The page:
ParalympicsGB 'rewrote the history books' in Tokyo

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Krysten Coombs' bronze badminton medal was Great Britain's final and 124th medal from Tokyo

ParalympicsGB chief Penny Briscoe says that Great Britain's team has "rewritten history" in Tokyo with their performance.

GB finished second behind China with 124 medals and 41 golds.

These statistics are not as impressive as those from Rio five years back, but Britain won medals for 18 of the 19 sports it entered, setting a new team record.

Briscoe stated, "It's been an amazing Games for ParalympicsGB."

"We are absolutely thrilled with the team's performance."

Chef de mission Briscoe believes that the return of Russian athletes, competing under the flags of their Paralympic Committee in 2016, makes it impossible to replicate Rio's medal totals.

After winning 34 and 120 medals respectively in London 2012, Britain won 64 golds and overall 147 medals in Rio.

BBC Radio 5 Live she stated that "the medal total was always going be difficult in terms the return of Russian athletes. The team made a tremendous effort to win medals in 18 of 19 sports.

"We have rewritten history out here in Tokyo."

In six months, the Winter Paralympics will begin in Beijing. The next edition of the summer Games is in Paris three years later.

Briscoe said that the Tokyo campaign was a "major undertaking". It was complex, challenging and extremely demanding. "Not only during the 12 days of competition, but also in the 18 months preceding the Games."

Paralympic movement "stronger than ever"

Andrew Parsons, president of International Paralympic Committee (IPC), said that the Games were held amid a global pandemic.

Like the Olympics, the Games were held behind closed doors. The Covid-19 cases in Japan exceeded 25,000 per day the first four days before they began.

He said, "I think these Games are just sensational."

"The sport was amazing, world records were broken for every sport. The performances were amazing. It is amazing to think that these athletes prepared for the Games in the face of a pandemic and with restrictions.

"It's proof of the strength of the Paralympic movement than ever before."

Parsons hopes that all sports will be shown live by 2024

Due to financial constraints, there was no live TV coverage of powerlifting, wheelchair fencing and Para-taekwondo during the Tokyo Games.

Parsons stated that he hopes to have live coverage at Paris 2024 of all sports.

He said that Rio had 13 live events, and Tokyo has 19 live sports.

"Officially, we'd love to see the 22 sports live on TV. But at the end it's a matter both of resources and broadcasting rights.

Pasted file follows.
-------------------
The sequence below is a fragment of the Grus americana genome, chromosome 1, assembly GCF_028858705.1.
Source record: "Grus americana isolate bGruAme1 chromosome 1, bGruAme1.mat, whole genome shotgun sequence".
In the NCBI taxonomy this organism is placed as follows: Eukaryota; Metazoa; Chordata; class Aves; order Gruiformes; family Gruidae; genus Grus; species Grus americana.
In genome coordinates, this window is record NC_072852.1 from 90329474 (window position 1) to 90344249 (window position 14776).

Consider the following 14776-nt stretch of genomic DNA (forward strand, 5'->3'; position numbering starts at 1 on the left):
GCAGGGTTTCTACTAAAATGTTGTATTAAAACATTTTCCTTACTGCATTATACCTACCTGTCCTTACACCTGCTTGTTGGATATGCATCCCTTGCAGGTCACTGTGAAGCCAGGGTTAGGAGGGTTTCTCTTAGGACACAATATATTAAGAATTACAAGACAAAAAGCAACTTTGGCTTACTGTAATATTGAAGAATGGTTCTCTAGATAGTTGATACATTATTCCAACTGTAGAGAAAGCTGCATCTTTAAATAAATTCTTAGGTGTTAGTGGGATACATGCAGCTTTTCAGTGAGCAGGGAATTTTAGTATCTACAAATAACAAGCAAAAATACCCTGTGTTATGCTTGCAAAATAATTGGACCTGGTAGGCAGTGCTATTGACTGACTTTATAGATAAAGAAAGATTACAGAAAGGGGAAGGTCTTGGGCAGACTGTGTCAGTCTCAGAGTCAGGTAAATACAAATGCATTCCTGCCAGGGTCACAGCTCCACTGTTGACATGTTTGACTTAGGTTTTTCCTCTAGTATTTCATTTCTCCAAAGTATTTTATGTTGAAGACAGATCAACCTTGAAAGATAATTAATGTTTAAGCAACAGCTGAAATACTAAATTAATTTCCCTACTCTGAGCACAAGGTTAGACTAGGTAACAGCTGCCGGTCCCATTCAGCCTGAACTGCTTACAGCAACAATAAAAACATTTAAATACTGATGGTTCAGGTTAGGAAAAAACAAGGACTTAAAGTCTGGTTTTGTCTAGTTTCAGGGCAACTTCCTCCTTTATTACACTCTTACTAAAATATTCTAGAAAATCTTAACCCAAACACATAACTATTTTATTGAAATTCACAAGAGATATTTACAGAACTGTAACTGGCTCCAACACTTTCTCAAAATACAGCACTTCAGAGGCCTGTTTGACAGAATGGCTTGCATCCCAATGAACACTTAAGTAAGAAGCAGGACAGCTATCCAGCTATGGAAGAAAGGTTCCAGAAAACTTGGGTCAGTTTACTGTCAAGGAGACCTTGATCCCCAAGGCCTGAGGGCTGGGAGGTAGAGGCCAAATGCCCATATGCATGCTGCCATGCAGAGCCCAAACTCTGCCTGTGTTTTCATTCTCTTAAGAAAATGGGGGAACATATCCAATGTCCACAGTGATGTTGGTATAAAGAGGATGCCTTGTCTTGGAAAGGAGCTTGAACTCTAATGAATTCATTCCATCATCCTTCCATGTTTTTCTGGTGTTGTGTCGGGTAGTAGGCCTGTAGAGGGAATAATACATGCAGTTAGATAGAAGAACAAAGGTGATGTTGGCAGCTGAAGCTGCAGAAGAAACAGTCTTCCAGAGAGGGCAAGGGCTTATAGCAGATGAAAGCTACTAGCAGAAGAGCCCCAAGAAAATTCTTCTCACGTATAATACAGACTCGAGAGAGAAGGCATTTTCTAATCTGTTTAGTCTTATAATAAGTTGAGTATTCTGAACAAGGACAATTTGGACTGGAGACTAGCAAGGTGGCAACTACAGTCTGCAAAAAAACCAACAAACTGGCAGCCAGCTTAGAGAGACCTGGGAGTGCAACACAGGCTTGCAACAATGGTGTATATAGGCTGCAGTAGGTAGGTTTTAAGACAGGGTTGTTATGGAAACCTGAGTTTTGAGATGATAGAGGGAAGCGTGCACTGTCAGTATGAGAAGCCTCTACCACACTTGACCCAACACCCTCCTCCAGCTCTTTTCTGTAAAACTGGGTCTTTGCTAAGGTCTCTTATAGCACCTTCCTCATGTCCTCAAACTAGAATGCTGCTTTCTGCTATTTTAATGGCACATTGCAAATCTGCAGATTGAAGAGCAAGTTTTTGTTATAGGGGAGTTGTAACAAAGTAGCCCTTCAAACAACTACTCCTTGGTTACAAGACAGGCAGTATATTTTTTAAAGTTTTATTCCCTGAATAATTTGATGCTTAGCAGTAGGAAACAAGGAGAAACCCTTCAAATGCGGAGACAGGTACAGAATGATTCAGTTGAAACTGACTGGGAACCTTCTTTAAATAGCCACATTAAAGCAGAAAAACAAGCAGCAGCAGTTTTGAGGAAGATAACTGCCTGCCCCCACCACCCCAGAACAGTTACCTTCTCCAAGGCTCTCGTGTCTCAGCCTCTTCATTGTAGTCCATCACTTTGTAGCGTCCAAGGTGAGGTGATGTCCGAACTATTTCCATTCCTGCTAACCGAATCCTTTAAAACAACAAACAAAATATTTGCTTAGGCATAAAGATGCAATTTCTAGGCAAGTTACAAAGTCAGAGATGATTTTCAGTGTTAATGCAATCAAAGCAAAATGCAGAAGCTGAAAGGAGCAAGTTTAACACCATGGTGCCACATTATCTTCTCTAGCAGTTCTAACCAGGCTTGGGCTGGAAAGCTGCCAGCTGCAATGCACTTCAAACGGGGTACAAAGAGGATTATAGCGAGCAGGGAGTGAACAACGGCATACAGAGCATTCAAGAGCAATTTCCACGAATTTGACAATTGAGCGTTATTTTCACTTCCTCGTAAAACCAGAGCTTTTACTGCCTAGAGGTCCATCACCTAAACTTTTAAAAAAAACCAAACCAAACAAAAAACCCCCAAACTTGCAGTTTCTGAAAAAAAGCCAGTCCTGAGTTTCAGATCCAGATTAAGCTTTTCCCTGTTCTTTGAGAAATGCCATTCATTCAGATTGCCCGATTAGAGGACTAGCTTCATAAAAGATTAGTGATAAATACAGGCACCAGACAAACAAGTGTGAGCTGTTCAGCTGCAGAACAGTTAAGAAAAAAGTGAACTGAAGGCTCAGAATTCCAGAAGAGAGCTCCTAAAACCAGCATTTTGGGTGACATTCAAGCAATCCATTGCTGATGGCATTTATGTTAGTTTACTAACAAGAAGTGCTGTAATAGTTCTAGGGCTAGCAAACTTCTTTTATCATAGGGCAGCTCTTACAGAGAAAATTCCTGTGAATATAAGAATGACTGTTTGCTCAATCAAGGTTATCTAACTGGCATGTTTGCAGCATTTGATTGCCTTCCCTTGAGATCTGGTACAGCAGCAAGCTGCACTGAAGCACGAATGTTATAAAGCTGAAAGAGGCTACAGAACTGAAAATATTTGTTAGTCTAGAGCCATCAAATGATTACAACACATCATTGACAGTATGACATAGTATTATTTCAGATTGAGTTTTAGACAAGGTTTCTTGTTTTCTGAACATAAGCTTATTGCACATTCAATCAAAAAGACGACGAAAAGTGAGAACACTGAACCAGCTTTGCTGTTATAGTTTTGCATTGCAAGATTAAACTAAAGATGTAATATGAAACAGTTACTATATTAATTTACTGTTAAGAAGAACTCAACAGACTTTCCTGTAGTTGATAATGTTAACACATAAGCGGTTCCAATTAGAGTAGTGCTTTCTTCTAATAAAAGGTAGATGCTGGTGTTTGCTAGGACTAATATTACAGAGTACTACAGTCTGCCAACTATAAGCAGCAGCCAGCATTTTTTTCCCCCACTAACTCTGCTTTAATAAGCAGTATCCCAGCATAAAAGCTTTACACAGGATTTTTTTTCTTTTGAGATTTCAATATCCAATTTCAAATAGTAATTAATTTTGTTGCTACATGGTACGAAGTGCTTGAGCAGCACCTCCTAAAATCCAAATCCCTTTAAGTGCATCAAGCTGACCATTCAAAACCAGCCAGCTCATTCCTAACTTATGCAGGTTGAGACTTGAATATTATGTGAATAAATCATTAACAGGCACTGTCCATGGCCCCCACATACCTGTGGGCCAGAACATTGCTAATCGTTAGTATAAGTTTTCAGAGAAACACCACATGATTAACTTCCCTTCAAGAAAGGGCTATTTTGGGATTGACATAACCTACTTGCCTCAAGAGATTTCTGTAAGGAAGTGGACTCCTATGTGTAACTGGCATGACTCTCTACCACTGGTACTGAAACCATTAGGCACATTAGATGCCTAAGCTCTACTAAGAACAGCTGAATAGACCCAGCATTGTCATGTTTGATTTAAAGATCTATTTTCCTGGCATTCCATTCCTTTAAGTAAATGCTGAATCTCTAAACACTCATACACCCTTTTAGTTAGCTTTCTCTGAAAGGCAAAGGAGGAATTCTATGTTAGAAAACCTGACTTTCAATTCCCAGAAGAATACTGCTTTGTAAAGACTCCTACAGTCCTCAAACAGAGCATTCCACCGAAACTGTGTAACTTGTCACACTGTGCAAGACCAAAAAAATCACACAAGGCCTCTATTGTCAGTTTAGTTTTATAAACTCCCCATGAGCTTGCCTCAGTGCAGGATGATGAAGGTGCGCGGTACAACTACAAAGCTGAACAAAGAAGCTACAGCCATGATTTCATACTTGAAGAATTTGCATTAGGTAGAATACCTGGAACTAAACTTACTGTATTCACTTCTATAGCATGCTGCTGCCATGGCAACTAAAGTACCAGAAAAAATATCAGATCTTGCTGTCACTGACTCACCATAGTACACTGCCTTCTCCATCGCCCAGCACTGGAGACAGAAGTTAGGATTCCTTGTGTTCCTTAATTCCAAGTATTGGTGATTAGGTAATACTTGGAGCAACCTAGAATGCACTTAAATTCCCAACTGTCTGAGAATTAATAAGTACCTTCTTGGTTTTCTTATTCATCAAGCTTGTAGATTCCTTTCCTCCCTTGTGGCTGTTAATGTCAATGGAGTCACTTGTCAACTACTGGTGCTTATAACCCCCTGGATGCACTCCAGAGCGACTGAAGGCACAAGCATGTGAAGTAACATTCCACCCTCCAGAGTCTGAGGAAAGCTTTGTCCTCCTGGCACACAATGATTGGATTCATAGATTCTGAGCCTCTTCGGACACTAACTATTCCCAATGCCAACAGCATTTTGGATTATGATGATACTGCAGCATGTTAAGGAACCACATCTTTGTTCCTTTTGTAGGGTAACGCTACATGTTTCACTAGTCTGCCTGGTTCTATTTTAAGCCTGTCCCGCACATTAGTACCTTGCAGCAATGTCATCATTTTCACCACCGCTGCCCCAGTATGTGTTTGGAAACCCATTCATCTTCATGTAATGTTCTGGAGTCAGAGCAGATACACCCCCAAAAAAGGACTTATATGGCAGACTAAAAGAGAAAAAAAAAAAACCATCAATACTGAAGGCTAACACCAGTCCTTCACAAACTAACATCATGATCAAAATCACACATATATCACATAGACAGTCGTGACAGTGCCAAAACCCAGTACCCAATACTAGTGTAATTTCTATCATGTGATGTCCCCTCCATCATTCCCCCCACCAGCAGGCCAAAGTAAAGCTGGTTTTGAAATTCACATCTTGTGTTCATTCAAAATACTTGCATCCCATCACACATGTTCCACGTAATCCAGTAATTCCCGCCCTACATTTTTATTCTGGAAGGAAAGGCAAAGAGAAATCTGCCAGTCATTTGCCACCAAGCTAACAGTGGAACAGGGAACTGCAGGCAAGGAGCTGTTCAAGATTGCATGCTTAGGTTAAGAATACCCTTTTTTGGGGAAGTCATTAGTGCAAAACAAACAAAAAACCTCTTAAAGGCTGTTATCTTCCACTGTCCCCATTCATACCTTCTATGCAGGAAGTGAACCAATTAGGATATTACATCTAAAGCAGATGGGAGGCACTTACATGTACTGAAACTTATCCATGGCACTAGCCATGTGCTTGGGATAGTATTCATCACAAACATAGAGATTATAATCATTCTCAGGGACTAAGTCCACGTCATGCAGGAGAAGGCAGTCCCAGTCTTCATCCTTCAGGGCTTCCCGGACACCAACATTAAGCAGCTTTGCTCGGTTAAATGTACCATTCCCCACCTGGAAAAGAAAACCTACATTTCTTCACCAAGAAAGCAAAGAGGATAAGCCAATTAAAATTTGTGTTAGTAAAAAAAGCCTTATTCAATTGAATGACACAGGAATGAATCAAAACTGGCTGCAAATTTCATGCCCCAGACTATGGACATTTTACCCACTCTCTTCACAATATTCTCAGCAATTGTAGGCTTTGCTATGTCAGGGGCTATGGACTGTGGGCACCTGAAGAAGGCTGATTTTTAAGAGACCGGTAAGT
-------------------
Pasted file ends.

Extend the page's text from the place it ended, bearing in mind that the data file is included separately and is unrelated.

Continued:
"I was disappointed not to be able to watch these sports live, but on the other side, we made great progress going from 13 in Rio down to 19 here in Tokyo."

After seeing the reaction to karate and baseball at the Tokyo Olympics, Parsons said that the IPC would take a "more targeted approach" to adding new sports to its Paralympic program.

Although Tokyo is the sport selection for Paris 2024, wheelchair basketball is still awaiting confirmation. This is due to changes in its classification rules which have been requested by IPC.

Los Angeles 2028 is the deadline for any significant changes to Paralympics programming.

Parsons stated, "We will be more proactive when selecting sports that we believe will appeal or that the host country might find interesting."

Headline Storey launches a new chapter

Sarah Storey competed in the Paralympics in Barcelona 1992.

Sarah Storey won three golds for Britain, winning the individual pursuit, time trial, and road race to win her 15th, 16th, and 17th Paralympic titles. This was after a career that spans eight Games and two sports.

Storey now surpasses swimmer Mike Kenny to be the most successful British Paralympian ever.

The 43-year old intends to compete at Paris 2024 again in order to give her 3-year-old son Charlie an opportunity to see the Paralympics in person. However, other British legends won't be returning next time.

Ellie Simmonds, five-time Paralympic champion swimmer, and Libby Clegg (who did the T11 Sprint double in Rio) have both said that Tokyo is the end of their Paralympic careers.

Reece Dunn was Britain's most successful Olympian at the Games. He won five medals and three golds.